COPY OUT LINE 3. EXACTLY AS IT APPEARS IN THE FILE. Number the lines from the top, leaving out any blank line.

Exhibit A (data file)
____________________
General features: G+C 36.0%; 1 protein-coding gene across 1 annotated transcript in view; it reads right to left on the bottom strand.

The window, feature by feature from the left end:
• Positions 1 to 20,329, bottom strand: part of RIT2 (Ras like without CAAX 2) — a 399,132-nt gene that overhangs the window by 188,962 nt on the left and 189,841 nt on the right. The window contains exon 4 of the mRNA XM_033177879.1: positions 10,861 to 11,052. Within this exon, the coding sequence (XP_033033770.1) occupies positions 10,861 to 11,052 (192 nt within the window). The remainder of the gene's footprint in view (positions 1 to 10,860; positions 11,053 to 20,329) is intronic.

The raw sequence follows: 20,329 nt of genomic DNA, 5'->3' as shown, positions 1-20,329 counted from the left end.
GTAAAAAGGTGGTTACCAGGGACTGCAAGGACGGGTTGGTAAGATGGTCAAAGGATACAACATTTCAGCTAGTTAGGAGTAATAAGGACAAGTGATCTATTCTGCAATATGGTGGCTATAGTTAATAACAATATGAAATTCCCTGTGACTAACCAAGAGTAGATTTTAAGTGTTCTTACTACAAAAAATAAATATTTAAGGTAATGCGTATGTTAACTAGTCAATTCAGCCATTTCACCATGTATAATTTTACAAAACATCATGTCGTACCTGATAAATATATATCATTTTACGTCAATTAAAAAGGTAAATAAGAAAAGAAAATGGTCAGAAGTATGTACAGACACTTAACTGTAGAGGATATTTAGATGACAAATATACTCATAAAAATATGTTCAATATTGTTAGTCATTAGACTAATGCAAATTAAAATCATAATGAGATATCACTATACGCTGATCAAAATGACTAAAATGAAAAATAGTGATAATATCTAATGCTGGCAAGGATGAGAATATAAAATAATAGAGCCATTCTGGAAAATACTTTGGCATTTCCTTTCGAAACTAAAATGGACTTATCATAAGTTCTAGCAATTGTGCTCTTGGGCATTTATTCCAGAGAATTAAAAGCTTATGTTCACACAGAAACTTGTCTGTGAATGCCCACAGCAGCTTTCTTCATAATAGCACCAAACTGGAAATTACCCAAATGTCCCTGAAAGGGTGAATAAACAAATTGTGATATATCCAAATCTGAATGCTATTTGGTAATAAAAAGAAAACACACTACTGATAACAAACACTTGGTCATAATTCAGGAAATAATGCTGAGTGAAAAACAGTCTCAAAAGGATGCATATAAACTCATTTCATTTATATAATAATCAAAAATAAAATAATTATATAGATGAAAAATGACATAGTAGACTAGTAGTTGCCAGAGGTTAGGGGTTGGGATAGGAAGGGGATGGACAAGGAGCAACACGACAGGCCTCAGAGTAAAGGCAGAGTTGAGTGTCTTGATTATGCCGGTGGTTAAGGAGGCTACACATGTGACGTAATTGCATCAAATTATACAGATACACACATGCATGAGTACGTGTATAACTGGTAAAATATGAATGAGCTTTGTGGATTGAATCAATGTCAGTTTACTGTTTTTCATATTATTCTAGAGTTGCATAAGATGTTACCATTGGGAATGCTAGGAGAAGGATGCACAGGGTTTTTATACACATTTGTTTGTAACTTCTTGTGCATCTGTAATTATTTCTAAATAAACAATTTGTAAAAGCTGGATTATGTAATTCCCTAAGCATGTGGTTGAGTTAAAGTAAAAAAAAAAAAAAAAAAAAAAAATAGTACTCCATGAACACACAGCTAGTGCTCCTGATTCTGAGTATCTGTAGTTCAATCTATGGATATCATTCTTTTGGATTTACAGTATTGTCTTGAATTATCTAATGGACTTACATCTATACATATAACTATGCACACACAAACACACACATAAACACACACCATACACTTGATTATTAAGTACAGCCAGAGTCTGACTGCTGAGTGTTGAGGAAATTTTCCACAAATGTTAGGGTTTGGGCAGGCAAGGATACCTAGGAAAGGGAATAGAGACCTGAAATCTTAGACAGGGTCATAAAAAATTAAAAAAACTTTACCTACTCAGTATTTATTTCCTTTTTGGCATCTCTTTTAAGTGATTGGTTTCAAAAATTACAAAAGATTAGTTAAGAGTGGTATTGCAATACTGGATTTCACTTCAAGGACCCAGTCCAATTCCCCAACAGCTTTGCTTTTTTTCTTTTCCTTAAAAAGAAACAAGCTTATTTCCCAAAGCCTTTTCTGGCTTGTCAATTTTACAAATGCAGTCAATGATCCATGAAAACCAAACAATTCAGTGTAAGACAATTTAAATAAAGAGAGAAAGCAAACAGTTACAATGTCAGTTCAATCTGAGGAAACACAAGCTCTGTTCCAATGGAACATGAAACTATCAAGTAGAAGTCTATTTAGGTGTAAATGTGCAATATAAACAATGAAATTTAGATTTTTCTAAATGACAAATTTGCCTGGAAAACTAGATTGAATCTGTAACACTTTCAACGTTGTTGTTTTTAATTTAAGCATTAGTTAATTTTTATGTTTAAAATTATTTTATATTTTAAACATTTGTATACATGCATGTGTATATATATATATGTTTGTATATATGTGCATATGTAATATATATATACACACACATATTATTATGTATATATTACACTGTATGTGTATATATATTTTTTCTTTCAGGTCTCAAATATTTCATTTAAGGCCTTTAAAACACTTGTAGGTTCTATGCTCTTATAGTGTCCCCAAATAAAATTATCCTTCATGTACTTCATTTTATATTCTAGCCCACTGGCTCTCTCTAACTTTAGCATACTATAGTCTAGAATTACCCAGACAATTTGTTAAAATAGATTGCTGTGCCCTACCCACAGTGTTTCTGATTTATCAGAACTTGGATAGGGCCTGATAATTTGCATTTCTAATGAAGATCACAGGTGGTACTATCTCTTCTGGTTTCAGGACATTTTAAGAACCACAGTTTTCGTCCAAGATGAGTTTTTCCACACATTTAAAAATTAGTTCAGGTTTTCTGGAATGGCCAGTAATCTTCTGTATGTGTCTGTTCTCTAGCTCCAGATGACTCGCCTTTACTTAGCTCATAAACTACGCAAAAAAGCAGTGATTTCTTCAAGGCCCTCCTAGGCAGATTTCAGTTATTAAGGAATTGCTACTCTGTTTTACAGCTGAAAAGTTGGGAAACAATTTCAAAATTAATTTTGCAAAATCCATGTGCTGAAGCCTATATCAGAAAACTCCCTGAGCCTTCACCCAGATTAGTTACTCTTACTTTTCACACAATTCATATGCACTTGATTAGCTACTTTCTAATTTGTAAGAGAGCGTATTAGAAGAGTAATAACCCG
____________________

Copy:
• Positions 1 to 20,329, bottom strand: part of RIT2 (Ras like without CAAX 2) — a 399,132-nt gene that overhangs the window by 188,962 nt on the left and 189,841 nt on the right. The window contains exon 4 of the mRNA XM_033177879.1: positions 10,861 to 11,052. Within this exon, the coding sequence (XP_033033770.1) occupies positions 10,861 to 11,052 (192 nt within the window). The remainder of the gene's footprint in view (positions 1 to 10,860; positions 11,053 to 20,329) is intronic.